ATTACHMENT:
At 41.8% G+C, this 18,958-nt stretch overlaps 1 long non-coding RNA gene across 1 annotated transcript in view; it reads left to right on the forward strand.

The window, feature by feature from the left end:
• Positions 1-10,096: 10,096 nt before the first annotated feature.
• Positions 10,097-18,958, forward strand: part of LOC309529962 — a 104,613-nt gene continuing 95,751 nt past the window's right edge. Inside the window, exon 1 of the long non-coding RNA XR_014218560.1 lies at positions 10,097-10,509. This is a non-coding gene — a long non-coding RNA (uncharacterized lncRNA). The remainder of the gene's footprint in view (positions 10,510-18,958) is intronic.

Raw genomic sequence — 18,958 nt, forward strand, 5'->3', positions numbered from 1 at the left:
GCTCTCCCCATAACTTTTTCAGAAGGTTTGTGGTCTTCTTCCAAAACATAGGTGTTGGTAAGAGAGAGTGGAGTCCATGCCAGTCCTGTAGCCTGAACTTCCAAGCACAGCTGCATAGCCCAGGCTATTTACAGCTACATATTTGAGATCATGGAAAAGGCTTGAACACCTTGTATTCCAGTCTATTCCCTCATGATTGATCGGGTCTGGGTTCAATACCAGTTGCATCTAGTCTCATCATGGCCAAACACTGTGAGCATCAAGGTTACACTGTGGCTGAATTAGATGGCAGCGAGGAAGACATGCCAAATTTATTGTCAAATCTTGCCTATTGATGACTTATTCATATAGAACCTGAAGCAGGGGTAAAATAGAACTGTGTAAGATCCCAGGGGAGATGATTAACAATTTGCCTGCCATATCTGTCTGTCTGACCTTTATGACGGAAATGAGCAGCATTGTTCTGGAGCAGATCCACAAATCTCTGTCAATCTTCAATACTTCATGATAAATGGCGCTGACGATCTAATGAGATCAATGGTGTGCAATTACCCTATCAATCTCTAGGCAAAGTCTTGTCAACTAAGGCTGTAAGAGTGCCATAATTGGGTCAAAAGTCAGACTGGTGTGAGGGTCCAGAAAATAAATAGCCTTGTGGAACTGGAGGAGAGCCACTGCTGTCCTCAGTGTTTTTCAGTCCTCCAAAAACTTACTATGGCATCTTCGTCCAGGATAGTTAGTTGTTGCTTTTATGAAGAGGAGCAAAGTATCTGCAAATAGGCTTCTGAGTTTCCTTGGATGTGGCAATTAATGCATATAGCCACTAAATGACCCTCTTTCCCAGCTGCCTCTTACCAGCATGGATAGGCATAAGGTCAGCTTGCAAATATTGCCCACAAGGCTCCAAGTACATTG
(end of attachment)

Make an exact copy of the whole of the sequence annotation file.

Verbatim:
At 41.8% G+C, this 18,958-nt stretch overlaps 1 long non-coding RNA gene across 1 annotated transcript in view; it reads left to right on the forward strand.

The window, feature by feature from the left end:
• Positions 1-10,096: 10,096 nt before the first annotated feature.
• Positions 10,097-18,958, forward strand: part of LOC309529962 — a 104,613-nt gene continuing 95,751 nt past the window's right edge. Inside the window, exon 1 of the long non-coding RNA XR_014218560.1 lies at positions 10,097-10,509. This is a non-coding gene — a long non-coding RNA (uncharacterized lncRNA). The remainder of the gene's footprint in view (positions 10,510-18,958) is intronic.

Raw genomic sequence — 18,958 nt, forward strand, 5'->3', positions numbered from 1 at the left:
GCTCTCCCCATAACTTTTTCAGAAGGTTTGTGGTCTTCTTCCAAAACATAGGTGTTGGTAAGAGAGAGTGGAGTCCATGCCAGTCCTGTAGCCTGAACTTCCAAGCACAGCTGCATAGCCCAGGCTATTTACAGCTACATATTTGAGATCATGGAAAAGGCTTGAACACCTTGTATTCCAGTCTATTCCCTCATGATTGATCGGGTCTGGGTTCAATACCAGTTGCATCTAGTCTCATCATGGCCAAACACTGTGAGCATCAAGGTTACACTGTGGCTGAATTAGATGGCAGCGAGGAAGACATGCCAAATTTATTGTCAAATCTTGCCTATTGATGACTTATTCATATAGAACCTGAAGCAGGGGTAAAATAGAACTGTGTAAGATCCCAGGGGAGATGATTAACAATTTGCCTGCCATATCTGTCTGTCTGACCTTTATGACGGAAATGAGCAGCATTGTTCTGGAGCAGATCCACAAATCTCTGTCAATCTTCAATACTTCATGATAAATGGCGCTGACGATCTAATGAGATCAATGGTGTGCAATTACCCTATCAATCTCTAGGCAAAGTCTTGTCAACTAAGGCTGTAAGAGTGCCATAATTGGGTCAAAAGTCAGACTGGTGTGAGGGTCCAGAAAATAAATAGCCTTGTGGAACTGGAGGAGAGCCACTGCTGTCCTCAGTGTTTTTCAGTCCTCCAAAAACTTACTATGGCATCTTCGTCCAGGATAGTTAGTTGTTGCTTTTATGAAGAGGAGCAAAGTATCTGCAAATAGGCTTCTGAGTTTCCTTGGATGTGGCAATTAATGCATATAGCCACTAAATGACCCTCTTTCCCAGCTGCCTCTTACCAGCATGGATAGGCATAAGGTCAGCTTGCAAATATTGCCCACAAGGCTCCAAGTACATTG